For films as stylistic as Looper, my main gripe has always been that they sacrifice the potential for a much more engrossing expanded plot. Looper isn’t an exception to this vexation, but I have to admit that it is the closest to. In what we can call the exposition, which consists of the first quarter or so of the film, the setting of Joe’s world and a glimpse of its social climate is established, alongside some terminology including “Loopers,” “closing your loop,” “TK,” and more. TK especially, which I assume stands for telekinesis, appealed to me. And as expected, it played a great part in the movie, employed quite brilliantly. (As that post sexual intercourse connection between Joe and Sara that to me, demonstrated the two could have been legitimate lovers had life been different. And then again to reveal the plot twist that the Rainmaker’s success of conquest in the future that nobody could comprehend was actually due to his transcended telekinesis. Most probably. Because honestly, even without his telekinesis, Cid seemed to fucking intelligent for a child of that age. In turn though, that acumen is probably connected to, or a result even of, his evolved telekinesis.) At this point, I feel Looper has already done a better job than most films at using story elements as more than just plot devices. Sticking specifically to the case of TK, yes, it was a well-employed story element that contributed to the thrill of the movie being satisfactory. Yet, I couldn’t help but feel myself wanting more out of what had already occurred. If I was to ask anyone what he or she thought would happen at the end of the movie, I would bet his or her answer would be, “He dies.” Maybe people would answer without suspicion that he kills himself (not considering the peculiarity that he exists doubly in the story) but they would still answer so. More so than that however, I wonder if writer Rian Johnson had scribed the story with this ending in mind from the beginning. Personally, I believe that that the style of the film is what beckons for Joe’s death mostly. Admittedly, it fits the theme of the movie. The lonesome protagonist with a macabre past rebels against the corrupt machinations of society until he finally finds his meaning in life and sacrifices his own to protect that meaning from the same corruption that tainted him. This is the plot of Looper. And quite honestly, there are only two things that detract it from other crime films of the same sort. One is the unique inclusion of time travel. This timely addition also added that hint of “mind-fuckage” in the same vein (but to a lesser degree) of movies like Inception. To put it in colloquial jargon and to quote a friend, “That shit was a big-ass mind fuck.” And I agree with my friend, the use of time travel in this story was pretty damn mind-fucking. How they represented Joe’s best friend Seth being murdered by his future self losing limb by limb and being unable to perform simple motor tasks such as pressing the accelerator of the car or even walking. It might just be the only form of censorship I’ve admired because the creativity of it was something worth marveling at. In a way, Seth’s future self’s deficiency to save himself was almost as disheartening to witness as his murder. (That might just be the most wrong thing I’ve typed…) So yeah, that’s the forward portrayal of me being impressed. But here comes the recliner. Surely Joe didn’t want to kill himself. As it was portrayed, it was the last resort. The end option once disaster could not be avoided. But in opposition to the bullet in the gun, I think the pen on the paper (or more appropriately, script) could have easily prevented this. –Insert respective argument about the author being able to present his own story here- To me, the potential for a more expansive and compelling story was readily present before the climax of the film. There were two controversies of social nature that I believe could have made for a more boldly enthralling sequence of events. With the complications of crime and time, (I’m so tempted to make a pun revolving around the expression “You do the crime, you do the time” right now.) Joe’s life was a heavy load on the mind, even for us viewers just watching it unfold. But when his future self makes his entrance, he brings with him even more formidably grave and anachronistic issues. And that is where shit gets even more real. (Seriously, in comparison to time travelling assassins, these issues are quite socially authentic and interpersonally relevant.) By the end of the film, Joe literally re-arranges the rest of his life, altering more than thirty of the debatably happiest years of his life. He never uses his stash of silver to move to China (or France). He never meets the love of (one of) his life (or lives). He never rehabilitates. He never settles down. And it’s interesting because it was part of his character to reject the happiness his future self explained before him. He ends up killing himself to protect another woman and essentially humanity. It’s arguable whether he saved the life of someone he fell in love with or not. But either way, the matter brings up the completely intriguing prospect of having a true love. Or something in that manner. In my opinion, it’s in the nature of stories like Looper to have the cold-hearted protagonist finally end his own suffering by finding love in some form. So, it’s also in my opinion that Looper could have been extraordinary bolder to explore that crevice that most stories leave the corpse of their protagonist just outside of. (And it sucks it didn’t because I was really hoping he ended up with his love in China. She seemed to sweet.) Joe and his anachronistic self may have been the same person, but through the course of the movie, they developed as different characters, even when facing the same predicament. While future Joe faced the distraught of killing then innocent children (at that point in his life, each child was innocent even if he grew up to be the Rainmaker) to preserve his blessed life with his lover, present Joe conversely dealt with the issue of killing an innocent child because he had the latency to enslave humanity and eventually does, under one version of circumstances. This is, to me, is a mind-fuckage beyond the mind-fuckage of time paradoxes. Sure, time paradoxes can have any person, genius or dim-witted, massaging the furrows in his or her forehead in pure confusion, but these matters that force the very moral fiber of a character’s being is what really makes you, the viewer, contemplate. Needless to say, (if you watched the movie) child actor Pierce Gagnon did a tremendous job at portraying the potential iniquity in Cid, future the Rainmaker. I nearly wanted to put a bullet in his head myself the first time he broke out in telekinetic insanity at his mother. Sara too was so terrified (for both her son and her own safety, I presume) that she had to abandon her attempt to assert a dominant mother role and flee to another room in which she took refuge in a safe, quite obviously kept for just these kinds of outbreaks. In that sense, it’s completely understandable when Joe has the outright intention to put a bullet through Cid’s head when he realizes (and witnesses the likely chaos of when) the child grows up to become the Rainmaker. Ultimately, Joe sees the other side of the loop and believes Cid can use his ability for good (or just not for evil is good enough really) through proper parental nourishment. Similarly to the true love prospect, I see an equally bright prospect here. There’s so many connections and interweavings here. Joe realizes that Cid is the same kind of victim as him, one who lacked the love of a mother. So he gambles the fate of humanity that a mother can stop a dictator. There are so many reasons why this is a ridiculous gamble, but it’s completely in his character to take it. Joe had been a part of crime and murder for the prime of his life. He let his best friend die to preserve his saving of silver. He never experienced the capabilities of motherly love because he never had a mother. But in the end, he puts his money and life on the line believing in it. From my personal knowing, plenty of mothers fail at raising a child under just normal circumstances. (But there’s so much room for debate about what makes a successful mother and what normal familial circumstances are, really) The matter of killing or raising a child of inexplicably lethal telekinetic powers is one that could leave the Supreme Court Justices in an unyielding loop of debate. But when the matter is decided upon emotion as opposed to judicial practicality, that’s when things are much more engaging. And that is my best description of what I wanted more from Looper. A proper analytic predicament devoid of a way out in the form of suicide. Something that could really make something out of Joe. Something that could make Joe more than a regular Joe.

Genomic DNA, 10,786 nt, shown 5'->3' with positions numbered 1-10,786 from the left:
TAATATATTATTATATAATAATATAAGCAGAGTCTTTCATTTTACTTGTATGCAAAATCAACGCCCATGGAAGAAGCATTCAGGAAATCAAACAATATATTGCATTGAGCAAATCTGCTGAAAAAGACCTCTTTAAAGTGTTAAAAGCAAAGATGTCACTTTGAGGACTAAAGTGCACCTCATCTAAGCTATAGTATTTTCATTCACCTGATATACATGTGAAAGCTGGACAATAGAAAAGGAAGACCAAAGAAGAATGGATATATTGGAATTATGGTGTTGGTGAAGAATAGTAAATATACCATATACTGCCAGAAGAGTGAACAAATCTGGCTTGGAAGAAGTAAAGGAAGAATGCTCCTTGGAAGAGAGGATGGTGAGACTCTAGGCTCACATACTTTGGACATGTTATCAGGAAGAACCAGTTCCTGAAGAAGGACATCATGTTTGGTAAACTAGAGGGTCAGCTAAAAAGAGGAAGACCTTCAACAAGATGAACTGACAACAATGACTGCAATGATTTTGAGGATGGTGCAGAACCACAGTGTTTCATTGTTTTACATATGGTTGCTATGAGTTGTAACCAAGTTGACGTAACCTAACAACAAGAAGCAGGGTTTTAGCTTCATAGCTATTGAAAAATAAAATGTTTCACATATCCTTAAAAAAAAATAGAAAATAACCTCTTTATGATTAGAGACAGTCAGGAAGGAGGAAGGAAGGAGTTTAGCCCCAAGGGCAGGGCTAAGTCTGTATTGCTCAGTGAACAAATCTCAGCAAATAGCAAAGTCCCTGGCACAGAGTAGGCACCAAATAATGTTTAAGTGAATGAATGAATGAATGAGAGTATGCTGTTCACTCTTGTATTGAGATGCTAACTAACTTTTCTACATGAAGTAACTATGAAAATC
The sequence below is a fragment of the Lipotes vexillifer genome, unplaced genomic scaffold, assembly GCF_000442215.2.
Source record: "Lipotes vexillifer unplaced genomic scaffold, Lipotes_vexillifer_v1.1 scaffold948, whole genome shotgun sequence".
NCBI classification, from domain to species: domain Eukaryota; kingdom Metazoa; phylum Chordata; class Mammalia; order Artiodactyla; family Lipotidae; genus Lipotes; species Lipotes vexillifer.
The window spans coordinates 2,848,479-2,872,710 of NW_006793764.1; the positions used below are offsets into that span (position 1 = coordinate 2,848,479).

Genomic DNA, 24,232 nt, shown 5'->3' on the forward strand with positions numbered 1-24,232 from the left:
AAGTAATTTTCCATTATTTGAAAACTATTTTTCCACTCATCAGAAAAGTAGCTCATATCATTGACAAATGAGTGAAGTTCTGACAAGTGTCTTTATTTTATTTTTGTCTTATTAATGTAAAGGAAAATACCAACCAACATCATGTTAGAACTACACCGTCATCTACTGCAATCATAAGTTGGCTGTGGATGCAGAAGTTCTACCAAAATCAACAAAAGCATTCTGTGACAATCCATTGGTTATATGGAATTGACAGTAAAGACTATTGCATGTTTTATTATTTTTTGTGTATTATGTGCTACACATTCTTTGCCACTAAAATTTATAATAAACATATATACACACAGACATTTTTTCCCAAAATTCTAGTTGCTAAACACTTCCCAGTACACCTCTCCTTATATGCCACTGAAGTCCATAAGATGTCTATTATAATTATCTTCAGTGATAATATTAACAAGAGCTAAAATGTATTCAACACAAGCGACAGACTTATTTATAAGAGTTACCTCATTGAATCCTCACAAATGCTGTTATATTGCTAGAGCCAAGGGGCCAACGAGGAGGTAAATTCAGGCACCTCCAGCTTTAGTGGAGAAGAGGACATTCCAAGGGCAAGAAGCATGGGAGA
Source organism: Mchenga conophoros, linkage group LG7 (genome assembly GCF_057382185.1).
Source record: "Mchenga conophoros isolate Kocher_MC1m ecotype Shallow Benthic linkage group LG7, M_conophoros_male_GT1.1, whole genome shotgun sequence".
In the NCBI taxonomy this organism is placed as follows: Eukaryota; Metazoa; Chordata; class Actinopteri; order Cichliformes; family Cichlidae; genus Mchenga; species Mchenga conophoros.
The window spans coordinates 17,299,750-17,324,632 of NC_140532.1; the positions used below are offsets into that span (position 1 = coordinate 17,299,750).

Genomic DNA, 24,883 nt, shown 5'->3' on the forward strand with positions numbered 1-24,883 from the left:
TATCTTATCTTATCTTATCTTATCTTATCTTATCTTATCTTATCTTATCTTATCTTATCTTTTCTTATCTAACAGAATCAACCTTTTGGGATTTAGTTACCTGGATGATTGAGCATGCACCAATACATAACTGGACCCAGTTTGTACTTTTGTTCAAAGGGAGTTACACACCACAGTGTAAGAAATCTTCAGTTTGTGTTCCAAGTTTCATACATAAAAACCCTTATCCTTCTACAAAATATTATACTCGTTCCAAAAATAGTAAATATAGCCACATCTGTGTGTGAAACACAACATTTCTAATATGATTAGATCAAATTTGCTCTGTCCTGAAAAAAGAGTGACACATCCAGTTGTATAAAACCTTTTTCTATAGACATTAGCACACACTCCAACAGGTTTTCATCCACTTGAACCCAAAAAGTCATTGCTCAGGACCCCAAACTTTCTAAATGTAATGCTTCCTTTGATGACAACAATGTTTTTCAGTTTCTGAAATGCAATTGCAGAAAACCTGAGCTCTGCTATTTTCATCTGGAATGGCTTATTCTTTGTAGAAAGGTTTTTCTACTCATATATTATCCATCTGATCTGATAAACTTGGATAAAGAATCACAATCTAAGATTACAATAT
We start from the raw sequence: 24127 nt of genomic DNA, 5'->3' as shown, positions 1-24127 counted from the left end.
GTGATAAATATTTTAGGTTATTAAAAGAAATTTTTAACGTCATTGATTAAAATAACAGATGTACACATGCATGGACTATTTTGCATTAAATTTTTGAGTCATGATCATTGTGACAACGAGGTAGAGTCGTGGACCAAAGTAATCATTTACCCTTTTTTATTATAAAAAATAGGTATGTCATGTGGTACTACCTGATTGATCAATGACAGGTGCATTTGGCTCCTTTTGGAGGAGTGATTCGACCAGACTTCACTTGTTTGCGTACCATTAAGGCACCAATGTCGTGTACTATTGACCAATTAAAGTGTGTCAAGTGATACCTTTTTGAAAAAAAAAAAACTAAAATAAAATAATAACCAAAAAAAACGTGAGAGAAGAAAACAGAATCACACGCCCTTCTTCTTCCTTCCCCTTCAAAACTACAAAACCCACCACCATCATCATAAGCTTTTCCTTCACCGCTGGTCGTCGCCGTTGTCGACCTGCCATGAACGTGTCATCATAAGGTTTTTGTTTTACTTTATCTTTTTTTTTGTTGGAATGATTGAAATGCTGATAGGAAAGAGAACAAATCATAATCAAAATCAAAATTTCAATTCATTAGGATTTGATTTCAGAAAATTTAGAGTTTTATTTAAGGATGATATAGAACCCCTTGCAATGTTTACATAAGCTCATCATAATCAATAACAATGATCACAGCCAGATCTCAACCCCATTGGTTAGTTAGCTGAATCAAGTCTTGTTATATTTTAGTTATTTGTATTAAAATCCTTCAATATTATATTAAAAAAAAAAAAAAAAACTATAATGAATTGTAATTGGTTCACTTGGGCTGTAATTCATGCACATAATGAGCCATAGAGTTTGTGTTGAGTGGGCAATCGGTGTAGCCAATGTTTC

*If I seem unimpressed by the movie, that’s not the case at all. I actually consider it one of the best movies I’ve watched this year albeit I can’t vouch that I’ve watched many movies of this year.